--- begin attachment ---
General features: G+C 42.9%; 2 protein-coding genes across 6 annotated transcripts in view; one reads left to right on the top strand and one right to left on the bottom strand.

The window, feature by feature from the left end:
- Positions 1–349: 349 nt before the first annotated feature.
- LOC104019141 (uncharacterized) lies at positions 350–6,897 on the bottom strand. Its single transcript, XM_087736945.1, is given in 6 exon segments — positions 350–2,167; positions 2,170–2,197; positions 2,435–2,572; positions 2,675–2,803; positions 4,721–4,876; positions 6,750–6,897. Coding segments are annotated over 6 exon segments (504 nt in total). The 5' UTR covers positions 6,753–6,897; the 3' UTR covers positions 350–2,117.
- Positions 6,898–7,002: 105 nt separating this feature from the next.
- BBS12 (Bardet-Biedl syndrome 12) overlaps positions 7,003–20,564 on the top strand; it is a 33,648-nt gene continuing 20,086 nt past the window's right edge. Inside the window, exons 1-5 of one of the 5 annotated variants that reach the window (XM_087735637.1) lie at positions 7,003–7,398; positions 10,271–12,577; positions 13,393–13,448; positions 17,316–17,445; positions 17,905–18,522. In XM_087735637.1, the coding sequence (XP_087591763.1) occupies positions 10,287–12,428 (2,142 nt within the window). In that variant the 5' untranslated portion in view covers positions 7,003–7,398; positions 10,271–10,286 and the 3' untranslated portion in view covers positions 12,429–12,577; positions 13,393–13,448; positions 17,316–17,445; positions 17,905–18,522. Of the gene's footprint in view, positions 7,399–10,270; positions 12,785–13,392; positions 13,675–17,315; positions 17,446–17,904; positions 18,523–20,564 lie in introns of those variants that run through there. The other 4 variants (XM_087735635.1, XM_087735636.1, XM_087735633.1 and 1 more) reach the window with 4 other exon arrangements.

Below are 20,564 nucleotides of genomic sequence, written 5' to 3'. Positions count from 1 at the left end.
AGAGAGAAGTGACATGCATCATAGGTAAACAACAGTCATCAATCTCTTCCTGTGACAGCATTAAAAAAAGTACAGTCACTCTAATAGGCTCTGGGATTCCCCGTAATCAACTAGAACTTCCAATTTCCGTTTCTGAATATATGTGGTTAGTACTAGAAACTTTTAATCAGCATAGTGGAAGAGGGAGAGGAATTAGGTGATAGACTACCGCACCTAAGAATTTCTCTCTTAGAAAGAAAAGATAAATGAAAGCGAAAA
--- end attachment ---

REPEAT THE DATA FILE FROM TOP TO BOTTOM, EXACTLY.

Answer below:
General features: G+C 42.9%; 2 protein-coding genes across 6 annotated transcripts in view; one reads left to right on the top strand and one right to left on the bottom strand.

The window, feature by feature from the left end:
- Positions 1–349: 349 nt before the first annotated feature.
- LOC104019141 (uncharacterized) lies at positions 350–6,897 on the bottom strand. Its single transcript, XM_087736945.1, is given in 6 exon segments — positions 350–2,167; positions 2,170–2,197; positions 2,435–2,572; positions 2,675–2,803; positions 4,721–4,876; positions 6,750–6,897. Coding segments are annotated over 6 exon segments (504 nt in total). The 5' UTR covers positions 6,753–6,897; the 3' UTR covers positions 350–2,117.
- Positions 6,898–7,002: 105 nt separating this feature from the next.
- BBS12 (Bardet-Biedl syndrome 12) overlaps positions 7,003–20,564 on the top strand; it is a 33,648-nt gene continuing 20,086 nt past the window's right edge. Inside the window, exons 1-5 of one of the 5 annotated variants that reach the window (XM_087735637.1) lie at positions 7,003–7,398; positions 10,271–12,577; positions 13,393–13,448; positions 17,316–17,445; positions 17,905–18,522. In XM_087735637.1, the coding sequence (XP_087591763.1) occupies positions 10,287–12,428 (2,142 nt within the window). In that variant the 5' untranslated portion in view covers positions 7,003–7,398; positions 10,271–10,286 and the 3' untranslated portion in view covers positions 12,429–12,577; positions 13,393–13,448; positions 17,316–17,445; positions 17,905–18,522. Of the gene's footprint in view, positions 7,399–10,270; positions 12,785–13,392; positions 13,675–17,315; positions 17,446–17,904; positions 18,523–20,564 lie in introns of those variants that run through there. The other 4 variants (XM_087735635.1, XM_087735636.1, XM_087735633.1 and 1 more) reach the window with 4 other exon arrangements.

Below are 20,564 nucleotides of genomic sequence, written 5' to 3'. Positions count from 1 at the left end.
AGAGAGAAGTGACATGCATCATAGGTAAACAACAGTCATCAATCTCTTCCTGTGACAGCATTAAAAAAAGTACAGTCACTCTAATAGGCTCTGGGATTCCCCGTAATCAACTAGAACTTCCAATTTCCGTTTCTGAATATATGTGGTTAGTACTAGAAACTTTTAATCAGCATAGTGGAAGAGGGAGAGGAATTAGGTGATAGACTACCGCACCTAAGAATTTCTCTCTTAGAAAGAAAAGATAAATGAAAGCGAAAA